This integration of EVDO into the computer’s innards is reminiscent of the 2003 Centrino launch. At the time, an Intel executive told me in an interview that the company would fold in cellular data standards into future releases of Centrino technology. Instead, Intel seems focused on mobile WiMax, which won’t be a reality until 2007 or later, rather than the here and now of 3G cellular.
Ninety percent of Dell’s laptops have Wi-Fi built in when sold and about 55 million laptops with Wi-Fi should ship this year.
Verizon and Vodafone produce worldwide data roaming at fixed rates: Vodafone owns a minority of Verizon Wireless, and VZW and Vodafone use incompatible data standards. Thus under this $129 per month global roaming package for voice subscribers, a customer gets two cards: an EVDO card for the US and a GSM (UMTS?) card for the rest of the world that Vodafone covers.
The monthly fee covers unlimited North American usage, 100 MB per month in Tier 1 countries (most of Europe), and three cents a kilobyte ($30 per MB!) in Australia, Brazil, Russia, and China. The article mistakenly says that Verizon charges $60 per month for unlimited US EVDO use: that rate is only available to voice subscribers who commit to a one-year service plan. Otherwise, it’s $80 per month.
The division is safe: The company will seek more spectrum via auctions next year.
It’s small comfort, but T-Mobile has restored its wireless access in downtown New Orleans: This includes voice, GSM, and GPRS, and they’ve enabled free and open roaming for GSM and GPRS data for users of all networks—most equipment will work.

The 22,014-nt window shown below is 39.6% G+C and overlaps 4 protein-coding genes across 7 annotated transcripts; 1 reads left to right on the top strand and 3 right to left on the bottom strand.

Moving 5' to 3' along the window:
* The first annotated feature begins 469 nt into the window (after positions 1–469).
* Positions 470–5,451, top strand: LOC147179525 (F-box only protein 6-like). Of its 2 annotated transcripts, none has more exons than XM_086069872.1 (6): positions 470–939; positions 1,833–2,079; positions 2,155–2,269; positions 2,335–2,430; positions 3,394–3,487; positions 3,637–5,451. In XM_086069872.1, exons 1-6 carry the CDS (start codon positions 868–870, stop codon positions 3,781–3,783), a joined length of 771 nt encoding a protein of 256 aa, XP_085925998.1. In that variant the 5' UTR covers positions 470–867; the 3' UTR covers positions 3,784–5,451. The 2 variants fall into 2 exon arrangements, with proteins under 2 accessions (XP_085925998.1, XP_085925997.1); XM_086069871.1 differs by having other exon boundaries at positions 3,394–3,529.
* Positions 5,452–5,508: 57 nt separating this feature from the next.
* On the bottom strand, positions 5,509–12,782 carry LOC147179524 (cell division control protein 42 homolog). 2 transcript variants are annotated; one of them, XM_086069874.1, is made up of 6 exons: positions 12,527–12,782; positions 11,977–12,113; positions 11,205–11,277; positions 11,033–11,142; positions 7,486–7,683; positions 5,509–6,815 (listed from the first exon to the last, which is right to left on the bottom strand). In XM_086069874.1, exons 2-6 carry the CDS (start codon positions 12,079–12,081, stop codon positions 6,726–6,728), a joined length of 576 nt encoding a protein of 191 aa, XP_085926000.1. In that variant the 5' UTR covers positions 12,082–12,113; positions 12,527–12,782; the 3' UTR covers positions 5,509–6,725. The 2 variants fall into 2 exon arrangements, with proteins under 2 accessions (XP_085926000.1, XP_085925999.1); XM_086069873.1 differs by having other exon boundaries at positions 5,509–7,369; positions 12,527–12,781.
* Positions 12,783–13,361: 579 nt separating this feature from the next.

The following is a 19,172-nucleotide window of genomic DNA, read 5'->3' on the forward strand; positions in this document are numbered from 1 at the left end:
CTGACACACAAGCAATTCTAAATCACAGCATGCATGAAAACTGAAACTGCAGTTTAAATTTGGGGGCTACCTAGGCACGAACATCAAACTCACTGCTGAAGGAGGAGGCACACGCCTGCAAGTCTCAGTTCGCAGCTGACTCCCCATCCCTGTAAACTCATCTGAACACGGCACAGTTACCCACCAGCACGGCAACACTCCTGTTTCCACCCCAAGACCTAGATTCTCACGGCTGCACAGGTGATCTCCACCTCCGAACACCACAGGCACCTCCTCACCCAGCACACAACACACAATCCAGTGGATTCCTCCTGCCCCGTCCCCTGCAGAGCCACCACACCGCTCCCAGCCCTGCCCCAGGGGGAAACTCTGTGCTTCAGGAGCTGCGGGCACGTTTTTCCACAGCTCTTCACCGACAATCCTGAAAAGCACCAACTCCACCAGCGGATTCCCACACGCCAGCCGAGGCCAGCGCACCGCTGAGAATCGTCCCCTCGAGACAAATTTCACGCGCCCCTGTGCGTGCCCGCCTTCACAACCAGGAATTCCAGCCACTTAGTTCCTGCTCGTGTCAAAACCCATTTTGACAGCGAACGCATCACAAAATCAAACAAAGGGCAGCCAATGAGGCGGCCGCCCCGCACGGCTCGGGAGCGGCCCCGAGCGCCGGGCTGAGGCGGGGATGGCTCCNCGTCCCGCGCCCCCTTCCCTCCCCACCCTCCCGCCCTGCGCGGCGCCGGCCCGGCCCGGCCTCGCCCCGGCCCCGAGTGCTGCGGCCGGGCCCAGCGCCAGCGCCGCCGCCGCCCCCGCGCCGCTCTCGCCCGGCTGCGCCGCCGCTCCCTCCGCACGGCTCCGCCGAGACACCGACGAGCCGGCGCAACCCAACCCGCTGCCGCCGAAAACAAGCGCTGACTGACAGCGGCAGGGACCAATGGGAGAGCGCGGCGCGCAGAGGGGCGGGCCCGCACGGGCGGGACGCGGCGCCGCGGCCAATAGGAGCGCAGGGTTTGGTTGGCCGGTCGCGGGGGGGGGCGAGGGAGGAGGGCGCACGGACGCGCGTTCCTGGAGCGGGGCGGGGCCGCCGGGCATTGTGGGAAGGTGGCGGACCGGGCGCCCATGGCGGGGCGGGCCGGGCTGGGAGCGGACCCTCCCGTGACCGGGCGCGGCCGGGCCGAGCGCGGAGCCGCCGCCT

The company will offer the UMTS-skipping high-speed cell data in March in four countries: Cingular has decided to skip UMTS in the states in favor of HSDPA, and Deutsche Telekom’s T-Mobile International has opted for the same path. UMTS costs too much without delivering enough benefits during its short window of being the highest speed GSM migration path broadband offering.
T-Mobile has EDGE coverage across 90 percent of its US network: EDGE is available at GPRS rates, which is $20 per month for unlimited use for existing voice subscribers; $30/month for others.
Sprint PCS matches Verizon’s reduced EVDO pricing: Verizon Wireless dropped its unlimited monthly EVDO price from $80 to $60—for a two-year commitment and only for cell voice subscribers. Sprint PCS is matching the deal term for term (voice subscribers, two-year term), and throwing in a free EVDO PC Card. Verizon’s site currently shows them charging $99 for an EVDO PC Card, even with the two-year plan.